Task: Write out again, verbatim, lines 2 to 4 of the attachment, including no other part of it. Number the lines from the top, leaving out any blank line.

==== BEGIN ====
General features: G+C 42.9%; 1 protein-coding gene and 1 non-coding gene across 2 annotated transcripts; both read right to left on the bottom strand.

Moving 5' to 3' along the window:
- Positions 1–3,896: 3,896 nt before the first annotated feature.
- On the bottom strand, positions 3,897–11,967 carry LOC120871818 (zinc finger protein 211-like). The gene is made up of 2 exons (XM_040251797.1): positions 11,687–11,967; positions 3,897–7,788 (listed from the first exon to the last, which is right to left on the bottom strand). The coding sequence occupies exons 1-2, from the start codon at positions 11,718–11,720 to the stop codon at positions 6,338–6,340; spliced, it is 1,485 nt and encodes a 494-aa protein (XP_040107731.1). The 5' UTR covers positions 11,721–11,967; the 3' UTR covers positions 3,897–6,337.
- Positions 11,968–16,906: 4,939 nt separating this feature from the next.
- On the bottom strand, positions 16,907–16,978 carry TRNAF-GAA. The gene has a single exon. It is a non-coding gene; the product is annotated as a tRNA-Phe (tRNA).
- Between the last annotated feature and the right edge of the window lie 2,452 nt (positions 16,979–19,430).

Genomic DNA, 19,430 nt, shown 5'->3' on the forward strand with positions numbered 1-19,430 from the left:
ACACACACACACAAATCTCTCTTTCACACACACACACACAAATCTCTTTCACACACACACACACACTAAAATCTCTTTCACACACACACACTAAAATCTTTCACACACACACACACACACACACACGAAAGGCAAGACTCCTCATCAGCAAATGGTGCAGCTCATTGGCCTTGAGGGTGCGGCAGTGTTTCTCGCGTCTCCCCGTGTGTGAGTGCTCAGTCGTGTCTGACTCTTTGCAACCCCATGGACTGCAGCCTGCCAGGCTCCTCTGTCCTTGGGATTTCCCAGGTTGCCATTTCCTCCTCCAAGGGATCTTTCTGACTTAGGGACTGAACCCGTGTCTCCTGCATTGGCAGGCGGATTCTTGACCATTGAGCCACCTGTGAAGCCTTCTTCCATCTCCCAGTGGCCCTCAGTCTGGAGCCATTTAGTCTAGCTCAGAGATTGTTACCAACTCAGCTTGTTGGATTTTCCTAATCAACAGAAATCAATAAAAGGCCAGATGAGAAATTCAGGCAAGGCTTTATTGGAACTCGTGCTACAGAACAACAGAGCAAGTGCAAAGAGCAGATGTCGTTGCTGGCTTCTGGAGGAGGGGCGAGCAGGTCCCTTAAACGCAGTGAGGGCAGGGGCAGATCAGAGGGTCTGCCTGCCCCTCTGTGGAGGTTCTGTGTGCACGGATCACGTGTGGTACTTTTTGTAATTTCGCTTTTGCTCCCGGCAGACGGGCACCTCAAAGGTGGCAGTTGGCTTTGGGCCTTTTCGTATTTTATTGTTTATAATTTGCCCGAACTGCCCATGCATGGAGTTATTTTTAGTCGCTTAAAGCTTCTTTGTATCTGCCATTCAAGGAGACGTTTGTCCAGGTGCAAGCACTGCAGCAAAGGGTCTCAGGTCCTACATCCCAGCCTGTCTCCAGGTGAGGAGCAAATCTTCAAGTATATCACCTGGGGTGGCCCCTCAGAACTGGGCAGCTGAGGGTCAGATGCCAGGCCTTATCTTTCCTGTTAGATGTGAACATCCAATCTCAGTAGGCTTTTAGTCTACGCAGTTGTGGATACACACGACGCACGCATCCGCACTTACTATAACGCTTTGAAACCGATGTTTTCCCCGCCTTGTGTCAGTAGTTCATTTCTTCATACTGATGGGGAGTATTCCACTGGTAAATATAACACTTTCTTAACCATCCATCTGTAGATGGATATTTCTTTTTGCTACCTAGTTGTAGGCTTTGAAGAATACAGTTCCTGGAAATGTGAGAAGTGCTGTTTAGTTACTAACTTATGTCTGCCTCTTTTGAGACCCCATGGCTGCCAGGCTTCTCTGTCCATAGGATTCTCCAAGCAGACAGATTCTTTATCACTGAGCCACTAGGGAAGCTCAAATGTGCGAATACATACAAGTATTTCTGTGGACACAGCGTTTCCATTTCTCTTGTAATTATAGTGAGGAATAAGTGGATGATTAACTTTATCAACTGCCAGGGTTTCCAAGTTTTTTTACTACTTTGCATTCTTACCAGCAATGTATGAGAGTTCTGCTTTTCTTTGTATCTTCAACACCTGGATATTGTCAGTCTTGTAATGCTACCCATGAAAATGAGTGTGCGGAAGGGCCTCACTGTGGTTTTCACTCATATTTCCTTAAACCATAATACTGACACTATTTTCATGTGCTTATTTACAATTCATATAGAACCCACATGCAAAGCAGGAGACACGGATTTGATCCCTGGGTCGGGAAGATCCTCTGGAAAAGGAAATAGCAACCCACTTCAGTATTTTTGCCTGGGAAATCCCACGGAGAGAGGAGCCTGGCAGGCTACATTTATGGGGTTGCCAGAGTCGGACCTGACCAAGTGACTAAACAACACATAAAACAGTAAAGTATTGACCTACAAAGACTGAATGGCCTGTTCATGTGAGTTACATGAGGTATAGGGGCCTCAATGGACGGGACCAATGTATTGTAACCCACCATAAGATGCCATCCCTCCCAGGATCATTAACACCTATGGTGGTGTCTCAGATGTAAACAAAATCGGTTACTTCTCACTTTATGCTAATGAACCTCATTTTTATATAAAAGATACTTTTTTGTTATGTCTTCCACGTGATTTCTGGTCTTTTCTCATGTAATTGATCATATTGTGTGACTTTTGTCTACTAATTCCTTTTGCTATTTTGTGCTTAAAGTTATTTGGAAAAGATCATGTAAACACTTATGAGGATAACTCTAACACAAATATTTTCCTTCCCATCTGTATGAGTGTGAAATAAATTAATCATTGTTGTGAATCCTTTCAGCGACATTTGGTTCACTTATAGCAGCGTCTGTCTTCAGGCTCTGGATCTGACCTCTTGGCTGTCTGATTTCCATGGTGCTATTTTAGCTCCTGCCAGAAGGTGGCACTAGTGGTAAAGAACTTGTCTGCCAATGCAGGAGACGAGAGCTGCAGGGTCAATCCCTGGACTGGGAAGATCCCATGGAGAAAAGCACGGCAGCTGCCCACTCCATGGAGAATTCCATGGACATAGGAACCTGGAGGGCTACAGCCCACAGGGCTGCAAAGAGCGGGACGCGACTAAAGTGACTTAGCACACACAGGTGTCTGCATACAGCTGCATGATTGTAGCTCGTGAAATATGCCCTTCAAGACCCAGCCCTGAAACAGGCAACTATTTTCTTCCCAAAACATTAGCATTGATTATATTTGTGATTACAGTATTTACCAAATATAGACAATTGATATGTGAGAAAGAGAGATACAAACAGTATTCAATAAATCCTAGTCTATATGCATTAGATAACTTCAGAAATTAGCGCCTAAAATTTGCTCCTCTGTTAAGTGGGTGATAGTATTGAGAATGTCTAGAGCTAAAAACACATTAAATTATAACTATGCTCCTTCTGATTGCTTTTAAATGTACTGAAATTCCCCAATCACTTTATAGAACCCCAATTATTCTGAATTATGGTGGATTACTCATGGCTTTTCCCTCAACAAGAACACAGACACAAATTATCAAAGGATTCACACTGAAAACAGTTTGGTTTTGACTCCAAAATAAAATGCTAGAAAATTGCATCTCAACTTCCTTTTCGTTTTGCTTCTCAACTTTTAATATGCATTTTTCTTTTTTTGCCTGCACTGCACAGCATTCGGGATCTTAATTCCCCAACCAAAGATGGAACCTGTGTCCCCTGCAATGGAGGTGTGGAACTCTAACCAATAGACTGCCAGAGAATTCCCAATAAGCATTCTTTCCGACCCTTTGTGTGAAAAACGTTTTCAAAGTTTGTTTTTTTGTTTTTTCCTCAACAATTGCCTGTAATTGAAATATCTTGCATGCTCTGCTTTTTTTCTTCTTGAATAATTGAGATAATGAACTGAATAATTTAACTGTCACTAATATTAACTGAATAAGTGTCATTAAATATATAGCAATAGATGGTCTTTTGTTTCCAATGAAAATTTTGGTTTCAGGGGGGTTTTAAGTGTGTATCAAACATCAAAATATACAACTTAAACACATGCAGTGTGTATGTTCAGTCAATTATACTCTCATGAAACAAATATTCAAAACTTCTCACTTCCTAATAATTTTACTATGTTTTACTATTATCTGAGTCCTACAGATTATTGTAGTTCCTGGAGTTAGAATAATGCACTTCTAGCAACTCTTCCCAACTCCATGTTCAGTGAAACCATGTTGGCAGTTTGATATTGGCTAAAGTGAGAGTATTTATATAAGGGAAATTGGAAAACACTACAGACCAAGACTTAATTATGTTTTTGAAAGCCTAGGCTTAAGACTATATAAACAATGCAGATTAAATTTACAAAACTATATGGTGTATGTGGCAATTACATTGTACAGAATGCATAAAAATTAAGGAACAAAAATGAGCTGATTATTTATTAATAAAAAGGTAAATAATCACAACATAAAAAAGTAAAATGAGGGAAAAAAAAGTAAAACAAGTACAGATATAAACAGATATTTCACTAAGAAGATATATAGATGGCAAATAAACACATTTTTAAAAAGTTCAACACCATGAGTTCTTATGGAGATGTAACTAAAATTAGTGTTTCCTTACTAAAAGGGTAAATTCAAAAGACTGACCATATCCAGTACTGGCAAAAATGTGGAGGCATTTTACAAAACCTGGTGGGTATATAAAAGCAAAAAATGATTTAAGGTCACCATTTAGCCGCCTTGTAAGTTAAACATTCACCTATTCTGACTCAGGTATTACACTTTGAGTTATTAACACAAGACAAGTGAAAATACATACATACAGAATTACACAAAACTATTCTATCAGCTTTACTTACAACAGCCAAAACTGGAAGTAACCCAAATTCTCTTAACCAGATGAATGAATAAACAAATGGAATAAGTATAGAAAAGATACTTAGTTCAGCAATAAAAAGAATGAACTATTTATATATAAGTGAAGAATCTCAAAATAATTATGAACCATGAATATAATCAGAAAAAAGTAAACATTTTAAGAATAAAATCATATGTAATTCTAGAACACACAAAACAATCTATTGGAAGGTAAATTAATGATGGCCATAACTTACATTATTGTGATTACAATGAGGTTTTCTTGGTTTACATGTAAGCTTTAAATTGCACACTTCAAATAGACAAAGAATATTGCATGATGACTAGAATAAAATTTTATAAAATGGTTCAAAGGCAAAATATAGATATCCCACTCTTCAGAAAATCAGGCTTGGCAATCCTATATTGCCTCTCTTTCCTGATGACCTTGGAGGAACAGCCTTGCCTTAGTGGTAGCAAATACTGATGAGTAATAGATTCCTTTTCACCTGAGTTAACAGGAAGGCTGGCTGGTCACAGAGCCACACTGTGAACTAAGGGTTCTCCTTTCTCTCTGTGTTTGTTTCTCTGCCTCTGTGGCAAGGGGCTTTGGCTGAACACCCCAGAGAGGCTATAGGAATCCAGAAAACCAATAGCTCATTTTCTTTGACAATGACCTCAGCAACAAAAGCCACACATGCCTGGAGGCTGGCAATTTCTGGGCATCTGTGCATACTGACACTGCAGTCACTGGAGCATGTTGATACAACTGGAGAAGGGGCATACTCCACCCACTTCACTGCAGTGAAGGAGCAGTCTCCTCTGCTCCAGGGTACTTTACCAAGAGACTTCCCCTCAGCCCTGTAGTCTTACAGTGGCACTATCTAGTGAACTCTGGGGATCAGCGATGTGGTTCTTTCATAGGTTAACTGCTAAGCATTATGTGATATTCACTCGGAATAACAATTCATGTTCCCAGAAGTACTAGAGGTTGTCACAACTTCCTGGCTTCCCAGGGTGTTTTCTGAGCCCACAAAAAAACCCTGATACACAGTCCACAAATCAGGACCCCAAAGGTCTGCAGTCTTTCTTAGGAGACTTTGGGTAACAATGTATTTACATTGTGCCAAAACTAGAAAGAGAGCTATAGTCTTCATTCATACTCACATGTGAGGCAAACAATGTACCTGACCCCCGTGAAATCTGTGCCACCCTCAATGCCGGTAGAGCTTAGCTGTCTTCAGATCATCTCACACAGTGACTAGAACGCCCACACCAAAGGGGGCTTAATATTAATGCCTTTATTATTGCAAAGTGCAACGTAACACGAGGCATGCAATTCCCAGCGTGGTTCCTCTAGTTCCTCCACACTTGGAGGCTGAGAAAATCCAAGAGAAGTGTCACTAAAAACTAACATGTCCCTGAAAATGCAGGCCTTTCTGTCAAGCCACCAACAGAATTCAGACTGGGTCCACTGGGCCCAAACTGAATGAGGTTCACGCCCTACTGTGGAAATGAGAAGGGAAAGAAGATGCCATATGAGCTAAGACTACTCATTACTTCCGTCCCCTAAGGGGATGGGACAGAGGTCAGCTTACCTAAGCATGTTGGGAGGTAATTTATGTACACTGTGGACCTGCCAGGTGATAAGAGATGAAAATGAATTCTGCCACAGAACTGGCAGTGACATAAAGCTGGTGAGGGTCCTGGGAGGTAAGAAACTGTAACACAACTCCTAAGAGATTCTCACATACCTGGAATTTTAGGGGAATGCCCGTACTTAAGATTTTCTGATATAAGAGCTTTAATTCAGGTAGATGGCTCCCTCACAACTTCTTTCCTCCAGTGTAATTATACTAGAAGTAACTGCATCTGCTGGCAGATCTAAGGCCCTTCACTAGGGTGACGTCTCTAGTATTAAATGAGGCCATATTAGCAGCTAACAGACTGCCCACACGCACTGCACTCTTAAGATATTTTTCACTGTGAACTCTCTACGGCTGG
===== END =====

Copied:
Moving 5' to 3' along the window:
- Positions 1–3,896: 3,896 nt before the first annotated feature.
- On the bottom strand, positions 3,897–11,967 carry LOC120871818 (zinc finger protein 211-like). The gene is made up of 2 exons (XM_040251797.1): positions 11,687–11,967; positions 3,897–7,788 (listed from the first exon to the last, which is right to left on the bottom strand). The coding sequence occupies exons 1-2, from the start codon at positions 11,718–11,720 to the stop codon at positions 6,338–6,340; spliced, it is 1,485 nt and encodes a 494-aa protein (XP_040107731.1). The 5' UTR covers positions 11,721–11,967; the 3' UTR covers positions 3,897–6,337.